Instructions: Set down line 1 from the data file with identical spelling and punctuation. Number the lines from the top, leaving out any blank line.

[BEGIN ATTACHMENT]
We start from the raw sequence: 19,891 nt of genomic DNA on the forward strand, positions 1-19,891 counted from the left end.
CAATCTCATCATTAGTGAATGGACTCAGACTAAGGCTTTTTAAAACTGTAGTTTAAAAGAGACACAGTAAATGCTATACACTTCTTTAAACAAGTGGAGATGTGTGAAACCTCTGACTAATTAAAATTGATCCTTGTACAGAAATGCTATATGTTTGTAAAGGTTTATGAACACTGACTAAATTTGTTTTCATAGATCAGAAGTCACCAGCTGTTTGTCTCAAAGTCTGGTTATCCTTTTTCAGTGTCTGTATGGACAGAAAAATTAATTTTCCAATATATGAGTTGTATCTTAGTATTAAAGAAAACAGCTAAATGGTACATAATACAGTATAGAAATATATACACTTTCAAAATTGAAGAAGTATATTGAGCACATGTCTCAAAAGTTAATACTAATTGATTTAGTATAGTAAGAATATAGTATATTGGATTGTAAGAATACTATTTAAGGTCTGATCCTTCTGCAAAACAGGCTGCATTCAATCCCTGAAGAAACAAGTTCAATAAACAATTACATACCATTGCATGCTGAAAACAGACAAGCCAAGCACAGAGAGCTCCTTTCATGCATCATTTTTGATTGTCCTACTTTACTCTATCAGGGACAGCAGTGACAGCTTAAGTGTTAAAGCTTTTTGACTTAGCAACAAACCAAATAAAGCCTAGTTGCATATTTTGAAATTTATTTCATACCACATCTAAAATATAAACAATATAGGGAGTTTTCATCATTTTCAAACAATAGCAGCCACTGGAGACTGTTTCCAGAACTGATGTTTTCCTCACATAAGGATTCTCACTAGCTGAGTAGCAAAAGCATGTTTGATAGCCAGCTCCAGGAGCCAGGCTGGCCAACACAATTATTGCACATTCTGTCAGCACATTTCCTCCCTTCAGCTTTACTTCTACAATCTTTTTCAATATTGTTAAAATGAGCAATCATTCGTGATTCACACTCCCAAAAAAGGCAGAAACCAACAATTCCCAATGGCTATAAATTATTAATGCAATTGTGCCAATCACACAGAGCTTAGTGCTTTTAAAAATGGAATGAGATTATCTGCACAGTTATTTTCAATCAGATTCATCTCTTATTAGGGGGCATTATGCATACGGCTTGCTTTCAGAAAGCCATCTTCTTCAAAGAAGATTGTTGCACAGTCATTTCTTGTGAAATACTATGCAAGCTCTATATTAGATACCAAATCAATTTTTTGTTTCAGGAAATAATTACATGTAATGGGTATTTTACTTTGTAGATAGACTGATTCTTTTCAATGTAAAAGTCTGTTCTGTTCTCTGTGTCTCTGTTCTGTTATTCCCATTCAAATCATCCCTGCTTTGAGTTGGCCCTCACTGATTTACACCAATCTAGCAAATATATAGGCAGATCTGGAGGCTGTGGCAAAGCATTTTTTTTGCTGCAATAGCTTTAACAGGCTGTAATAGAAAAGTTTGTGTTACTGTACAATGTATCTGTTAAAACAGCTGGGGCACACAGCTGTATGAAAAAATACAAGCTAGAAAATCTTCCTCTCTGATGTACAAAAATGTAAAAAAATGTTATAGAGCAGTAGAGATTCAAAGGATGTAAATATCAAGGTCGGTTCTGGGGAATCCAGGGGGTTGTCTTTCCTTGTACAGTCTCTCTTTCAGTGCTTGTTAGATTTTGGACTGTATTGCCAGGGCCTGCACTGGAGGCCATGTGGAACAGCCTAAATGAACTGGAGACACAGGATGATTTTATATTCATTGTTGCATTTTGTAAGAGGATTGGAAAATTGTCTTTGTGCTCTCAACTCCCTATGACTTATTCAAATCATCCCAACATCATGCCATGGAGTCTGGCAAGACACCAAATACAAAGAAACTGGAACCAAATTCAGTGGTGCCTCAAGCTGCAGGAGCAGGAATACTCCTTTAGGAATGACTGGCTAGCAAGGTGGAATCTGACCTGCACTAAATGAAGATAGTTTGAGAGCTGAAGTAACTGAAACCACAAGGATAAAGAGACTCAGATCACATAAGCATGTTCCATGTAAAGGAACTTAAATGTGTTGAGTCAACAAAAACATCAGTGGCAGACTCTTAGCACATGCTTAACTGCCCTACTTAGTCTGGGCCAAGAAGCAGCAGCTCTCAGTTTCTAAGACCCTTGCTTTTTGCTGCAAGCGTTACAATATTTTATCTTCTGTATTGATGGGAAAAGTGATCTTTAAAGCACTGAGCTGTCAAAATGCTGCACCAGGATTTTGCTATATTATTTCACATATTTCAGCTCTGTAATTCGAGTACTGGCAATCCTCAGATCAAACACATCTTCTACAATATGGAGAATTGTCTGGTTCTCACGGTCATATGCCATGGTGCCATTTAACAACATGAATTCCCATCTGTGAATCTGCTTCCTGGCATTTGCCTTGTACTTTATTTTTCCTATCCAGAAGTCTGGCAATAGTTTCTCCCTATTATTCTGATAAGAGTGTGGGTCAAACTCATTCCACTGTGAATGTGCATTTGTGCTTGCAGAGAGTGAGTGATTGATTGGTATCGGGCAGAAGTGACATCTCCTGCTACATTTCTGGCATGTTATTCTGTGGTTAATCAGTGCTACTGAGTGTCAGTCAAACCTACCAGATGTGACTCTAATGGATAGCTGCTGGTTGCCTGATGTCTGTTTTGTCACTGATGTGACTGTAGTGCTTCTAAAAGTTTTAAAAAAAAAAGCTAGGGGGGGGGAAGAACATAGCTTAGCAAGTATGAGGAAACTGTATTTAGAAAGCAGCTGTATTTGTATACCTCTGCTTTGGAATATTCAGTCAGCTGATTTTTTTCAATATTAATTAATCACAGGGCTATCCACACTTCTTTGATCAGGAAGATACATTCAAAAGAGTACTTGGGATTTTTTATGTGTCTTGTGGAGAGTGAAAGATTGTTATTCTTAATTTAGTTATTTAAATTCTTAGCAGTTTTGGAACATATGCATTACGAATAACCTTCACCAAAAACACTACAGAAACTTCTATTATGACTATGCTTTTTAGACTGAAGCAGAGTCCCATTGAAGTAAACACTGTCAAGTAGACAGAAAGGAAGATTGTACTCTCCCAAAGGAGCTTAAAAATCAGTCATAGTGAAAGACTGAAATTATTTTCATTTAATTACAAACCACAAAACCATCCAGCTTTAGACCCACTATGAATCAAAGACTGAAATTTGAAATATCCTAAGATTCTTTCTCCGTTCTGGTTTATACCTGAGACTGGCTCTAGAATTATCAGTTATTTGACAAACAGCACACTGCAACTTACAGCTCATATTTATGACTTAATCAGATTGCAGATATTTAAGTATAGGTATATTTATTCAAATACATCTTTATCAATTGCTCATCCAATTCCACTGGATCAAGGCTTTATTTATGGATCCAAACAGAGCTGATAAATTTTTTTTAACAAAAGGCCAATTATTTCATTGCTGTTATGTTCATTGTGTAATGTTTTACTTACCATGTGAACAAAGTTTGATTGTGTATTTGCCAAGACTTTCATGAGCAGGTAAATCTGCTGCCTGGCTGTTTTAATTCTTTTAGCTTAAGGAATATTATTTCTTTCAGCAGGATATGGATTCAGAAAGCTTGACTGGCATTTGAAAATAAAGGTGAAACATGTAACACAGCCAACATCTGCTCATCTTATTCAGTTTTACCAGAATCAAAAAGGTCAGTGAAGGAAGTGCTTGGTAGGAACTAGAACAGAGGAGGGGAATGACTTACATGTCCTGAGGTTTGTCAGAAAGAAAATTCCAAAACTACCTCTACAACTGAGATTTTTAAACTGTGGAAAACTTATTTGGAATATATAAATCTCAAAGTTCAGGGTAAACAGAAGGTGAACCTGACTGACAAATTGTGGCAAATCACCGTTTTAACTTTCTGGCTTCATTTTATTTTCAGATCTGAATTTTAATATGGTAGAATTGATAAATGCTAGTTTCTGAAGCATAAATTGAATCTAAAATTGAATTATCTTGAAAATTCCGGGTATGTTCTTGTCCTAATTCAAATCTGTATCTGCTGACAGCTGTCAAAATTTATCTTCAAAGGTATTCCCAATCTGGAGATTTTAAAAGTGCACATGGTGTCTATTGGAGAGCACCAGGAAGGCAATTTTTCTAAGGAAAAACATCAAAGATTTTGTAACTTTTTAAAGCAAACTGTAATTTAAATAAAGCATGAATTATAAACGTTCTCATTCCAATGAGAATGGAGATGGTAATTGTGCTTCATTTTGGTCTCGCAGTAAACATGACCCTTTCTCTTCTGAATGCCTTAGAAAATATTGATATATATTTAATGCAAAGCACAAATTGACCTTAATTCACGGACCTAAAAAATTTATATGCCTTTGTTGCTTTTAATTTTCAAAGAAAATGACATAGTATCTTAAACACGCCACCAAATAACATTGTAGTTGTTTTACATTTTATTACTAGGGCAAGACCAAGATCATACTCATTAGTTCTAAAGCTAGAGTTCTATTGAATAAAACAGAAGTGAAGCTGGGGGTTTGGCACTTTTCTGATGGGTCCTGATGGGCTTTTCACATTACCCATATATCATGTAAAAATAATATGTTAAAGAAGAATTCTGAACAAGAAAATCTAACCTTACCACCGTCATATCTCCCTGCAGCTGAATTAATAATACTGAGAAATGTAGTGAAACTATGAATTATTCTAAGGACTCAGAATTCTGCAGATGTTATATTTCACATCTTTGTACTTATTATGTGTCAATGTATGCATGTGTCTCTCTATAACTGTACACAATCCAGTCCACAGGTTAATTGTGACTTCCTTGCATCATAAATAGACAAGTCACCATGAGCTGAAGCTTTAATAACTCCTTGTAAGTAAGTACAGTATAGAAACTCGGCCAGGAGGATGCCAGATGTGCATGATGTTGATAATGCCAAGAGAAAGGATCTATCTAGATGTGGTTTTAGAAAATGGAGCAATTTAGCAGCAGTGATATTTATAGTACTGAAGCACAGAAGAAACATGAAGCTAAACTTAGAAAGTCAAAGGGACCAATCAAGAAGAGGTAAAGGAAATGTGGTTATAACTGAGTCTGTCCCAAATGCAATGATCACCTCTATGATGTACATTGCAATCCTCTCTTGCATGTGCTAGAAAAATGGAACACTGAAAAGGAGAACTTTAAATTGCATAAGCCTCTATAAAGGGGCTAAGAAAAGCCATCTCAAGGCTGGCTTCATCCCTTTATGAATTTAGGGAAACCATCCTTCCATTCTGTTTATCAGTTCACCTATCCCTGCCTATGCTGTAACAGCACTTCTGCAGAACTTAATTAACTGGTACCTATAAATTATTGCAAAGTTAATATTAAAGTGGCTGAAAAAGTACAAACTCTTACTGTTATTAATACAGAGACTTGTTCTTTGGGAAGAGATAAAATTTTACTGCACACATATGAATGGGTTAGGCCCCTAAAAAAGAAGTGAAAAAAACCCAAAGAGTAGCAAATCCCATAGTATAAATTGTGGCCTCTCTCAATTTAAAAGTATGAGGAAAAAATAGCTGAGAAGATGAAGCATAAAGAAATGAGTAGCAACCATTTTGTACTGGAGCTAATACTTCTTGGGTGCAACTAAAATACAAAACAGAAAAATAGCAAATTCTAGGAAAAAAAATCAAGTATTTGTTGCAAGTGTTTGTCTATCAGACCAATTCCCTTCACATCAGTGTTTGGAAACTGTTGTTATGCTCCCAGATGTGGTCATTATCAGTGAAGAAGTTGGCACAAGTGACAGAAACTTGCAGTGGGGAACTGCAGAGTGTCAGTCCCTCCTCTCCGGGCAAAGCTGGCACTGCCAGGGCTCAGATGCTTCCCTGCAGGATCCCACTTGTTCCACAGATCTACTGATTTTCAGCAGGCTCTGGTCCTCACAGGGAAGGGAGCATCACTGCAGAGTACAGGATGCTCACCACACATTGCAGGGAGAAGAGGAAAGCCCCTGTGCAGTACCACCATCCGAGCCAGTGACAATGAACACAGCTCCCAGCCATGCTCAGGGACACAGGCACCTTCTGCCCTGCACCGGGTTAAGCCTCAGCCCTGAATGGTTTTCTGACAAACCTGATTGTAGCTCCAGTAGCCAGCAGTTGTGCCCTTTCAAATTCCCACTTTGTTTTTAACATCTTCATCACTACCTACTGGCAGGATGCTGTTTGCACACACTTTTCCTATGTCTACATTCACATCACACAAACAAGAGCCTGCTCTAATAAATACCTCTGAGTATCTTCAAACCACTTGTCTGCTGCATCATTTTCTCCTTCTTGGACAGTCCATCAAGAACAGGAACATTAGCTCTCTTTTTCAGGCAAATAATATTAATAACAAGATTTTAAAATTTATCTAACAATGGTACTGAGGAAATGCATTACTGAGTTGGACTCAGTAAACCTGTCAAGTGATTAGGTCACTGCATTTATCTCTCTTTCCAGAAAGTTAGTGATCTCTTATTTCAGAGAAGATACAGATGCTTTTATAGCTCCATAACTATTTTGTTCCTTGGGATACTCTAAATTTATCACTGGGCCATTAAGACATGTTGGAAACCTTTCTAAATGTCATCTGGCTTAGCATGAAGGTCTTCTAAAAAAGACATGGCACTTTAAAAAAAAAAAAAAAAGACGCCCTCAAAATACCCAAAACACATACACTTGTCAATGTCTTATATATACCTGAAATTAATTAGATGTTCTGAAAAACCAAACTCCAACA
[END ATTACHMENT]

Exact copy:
We start from the raw sequence: 19,891 nt of genomic DNA on the forward strand, positions 1-19,891 counted from the left end.